Finite Element Method Analysis of Stress Distribution to Supporting Tissues in a Class IV Aramany Removable Partial Denture (Part II: Bone and Mucosal Membrane)

JOURNAL TITLE: The Journal of Contemporary Dental Practice

Author
1. Jafar Gharechahi
2. Esmael Sharifi
3. Saeid Nosohian
4. Nafiseh Asadzadeh Aghdaee
ISSN
DOI
10.5005/jcdp-9-7-49
Volume
9
Issue
7
Publishing Year
2008
Pages
8
Author Affiliations
    1. Dr. Gharechahi is an Associate Professor in the Department of Prosthodontics of the School of Dentistry, Dental Research Center, at Mashhad University of Medical Science in Mashhad, Khorasan Iran. e-mail: dr_gharechachi@yahoo.com
    1. Dr. Sharifi is a Professor in the Department of Prosthodontics of the School of Dentistry, Dental Research Center at Mashhad University of Medical Science in Mashhad, Khorasan Iran.
    1. Dr. Nosohian is an Assistant Professor of Department of Prosthodontics and Torabinejad Dental Research Center, School of Dentistry, Isfahan University of Medical Sience. e-mail: nosouhian@dnt.mui.ac.ir
  • Article keywords

    Abstract

    Aim

    One of the most important issues in the design of removable partial dentures (RPD) is the location of retentive arms to provide sufficient support. This is a critical factor in patients with less supporting tissue and abutment teeth. Patients classified as Class IV Aramany need special attention in this area of RPD design to minimize the stress distribution in bone and mucosal membrane.

    Using the finite element method, the aim of this study was to analyze the distribution stress to supporting tissues when a Class IV Aramany RPD is worn. The data presented in this report are the effects of the stress on bone and mucosal membranes. Results on teeth and the periodontal ligament have been previously reported.

    Methods and Materials

    Three dimensional finite element models were constructed using normal dimensions. Exact physiology and morphology of teeth and the remaining palate were simulated to that of a maxillectomy patient. Three RPD designs with circumferential cast retainers were examined: buccal retention and palatal reciprocation (P1); palatal retention and buccal reciprocation (P2); and buccal and palatal retention (P3). After completion of the models and remaining palate, each RPD design was loaded under 53N and stress was applied in three different directions: vertical to the posterior teeth (premolar and first molars) of the RPD (F1); at a 33° angle to the posterior teeth (premolar and first molars) of the RPD (F2); and vertically on the anterior teeth (central incisors) of the RPD (F3).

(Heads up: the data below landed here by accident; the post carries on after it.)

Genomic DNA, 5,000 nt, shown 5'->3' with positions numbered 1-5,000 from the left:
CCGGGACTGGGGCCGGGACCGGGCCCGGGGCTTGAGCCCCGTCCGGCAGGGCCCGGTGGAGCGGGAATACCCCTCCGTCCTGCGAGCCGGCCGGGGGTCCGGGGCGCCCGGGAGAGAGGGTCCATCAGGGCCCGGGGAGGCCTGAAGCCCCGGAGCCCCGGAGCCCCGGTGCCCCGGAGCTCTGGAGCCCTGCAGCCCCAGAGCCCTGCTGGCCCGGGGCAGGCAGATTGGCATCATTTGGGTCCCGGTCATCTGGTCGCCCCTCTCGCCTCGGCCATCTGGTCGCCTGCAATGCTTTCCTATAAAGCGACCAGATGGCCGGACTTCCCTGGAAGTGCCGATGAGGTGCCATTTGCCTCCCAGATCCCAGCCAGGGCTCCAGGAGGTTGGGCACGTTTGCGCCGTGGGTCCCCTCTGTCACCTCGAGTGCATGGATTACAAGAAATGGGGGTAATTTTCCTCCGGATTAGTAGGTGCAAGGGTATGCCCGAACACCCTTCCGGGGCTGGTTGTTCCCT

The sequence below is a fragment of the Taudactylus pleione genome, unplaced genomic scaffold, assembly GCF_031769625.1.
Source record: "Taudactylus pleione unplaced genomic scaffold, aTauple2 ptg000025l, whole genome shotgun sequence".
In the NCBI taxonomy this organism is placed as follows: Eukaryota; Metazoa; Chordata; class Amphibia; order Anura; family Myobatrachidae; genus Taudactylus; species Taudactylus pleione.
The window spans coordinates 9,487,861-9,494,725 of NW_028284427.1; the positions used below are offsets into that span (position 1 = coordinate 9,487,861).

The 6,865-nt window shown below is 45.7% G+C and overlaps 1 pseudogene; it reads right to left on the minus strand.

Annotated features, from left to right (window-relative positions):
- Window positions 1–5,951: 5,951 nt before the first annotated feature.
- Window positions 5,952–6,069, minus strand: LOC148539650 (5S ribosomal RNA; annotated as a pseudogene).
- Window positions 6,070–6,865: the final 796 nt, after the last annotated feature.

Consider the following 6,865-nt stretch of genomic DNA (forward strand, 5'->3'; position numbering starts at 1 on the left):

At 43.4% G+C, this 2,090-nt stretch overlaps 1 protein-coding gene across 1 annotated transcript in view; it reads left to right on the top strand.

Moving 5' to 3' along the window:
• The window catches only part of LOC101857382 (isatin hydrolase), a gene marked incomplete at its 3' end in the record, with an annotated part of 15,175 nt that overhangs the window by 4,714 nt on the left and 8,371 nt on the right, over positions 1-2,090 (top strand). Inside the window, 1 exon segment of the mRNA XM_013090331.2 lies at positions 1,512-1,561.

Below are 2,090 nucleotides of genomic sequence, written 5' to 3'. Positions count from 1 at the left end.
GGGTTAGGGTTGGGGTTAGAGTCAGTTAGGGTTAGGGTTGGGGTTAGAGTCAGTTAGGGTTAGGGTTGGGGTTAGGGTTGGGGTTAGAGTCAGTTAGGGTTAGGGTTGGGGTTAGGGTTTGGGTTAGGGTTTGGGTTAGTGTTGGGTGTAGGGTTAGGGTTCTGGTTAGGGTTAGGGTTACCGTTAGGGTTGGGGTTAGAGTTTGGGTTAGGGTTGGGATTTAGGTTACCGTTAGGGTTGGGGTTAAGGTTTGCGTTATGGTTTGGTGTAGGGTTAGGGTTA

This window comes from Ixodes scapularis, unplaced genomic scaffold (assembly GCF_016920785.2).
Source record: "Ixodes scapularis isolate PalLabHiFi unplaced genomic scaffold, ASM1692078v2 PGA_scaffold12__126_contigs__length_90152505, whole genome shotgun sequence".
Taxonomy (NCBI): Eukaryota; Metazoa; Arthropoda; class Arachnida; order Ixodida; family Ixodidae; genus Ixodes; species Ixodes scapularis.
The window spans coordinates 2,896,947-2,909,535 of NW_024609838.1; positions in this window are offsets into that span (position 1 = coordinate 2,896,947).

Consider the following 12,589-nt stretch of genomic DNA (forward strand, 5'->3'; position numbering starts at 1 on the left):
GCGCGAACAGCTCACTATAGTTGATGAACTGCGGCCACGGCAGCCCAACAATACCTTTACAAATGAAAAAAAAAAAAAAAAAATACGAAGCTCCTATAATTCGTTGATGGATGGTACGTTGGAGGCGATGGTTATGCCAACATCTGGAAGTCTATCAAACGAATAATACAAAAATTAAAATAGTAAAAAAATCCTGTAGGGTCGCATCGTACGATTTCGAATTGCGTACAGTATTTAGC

The stress distribution in the RPD models on cortical and cancellous bone and the mucosal membrane was analyzed using von Mises criterion.

    Results

    The maximum tension in cortical bone (70.84 Mpa) was observed when a 53N force was applied in a vertical direction to posterior teeth (F2) using buccal and palatal retention (P3). Minimum tension (15.73 Mpa) in cortical bone was observed using the F3 load on the P2 design.

    Similar results were seen in cancellous bone, with the highest stress (8.01 Mpa) observed using F2 load on the P3 design and the lowest stress (3.04 Mpa) observed using the F3 load on the P2 design.

    For mucosal membrane, the maximum (3.57 Mpa) and minimum (3.05 Mpa) stress was observed using the F3 load on the P3 design and the F1 load on the P2 design, respectively. The average stress in all RPD designs was 3 Mpa.

    Conclusion

    The design demonstrating the least tension in cortical and cancellous bone and mucosal membrane was the P2 design, a RPD with palatal retention and buccal reciprocation.

    Clinical Significance

    Palatal retention and buccal reciprocation (P2 design) is recommended for patients with maxillofacial RPDs.

    Citation

    Gharechahi J, Sharifi E, Nosohian S, Aghdaee NA. Finite Element Method Analysis of Stress Distribution to Supporting Tissues in a Class IV Aramany Removable Partial Denture (Part II: Bone and Mucosal Membrane). J Contemp Dent Pract 2008 November; (9)7:049-056.

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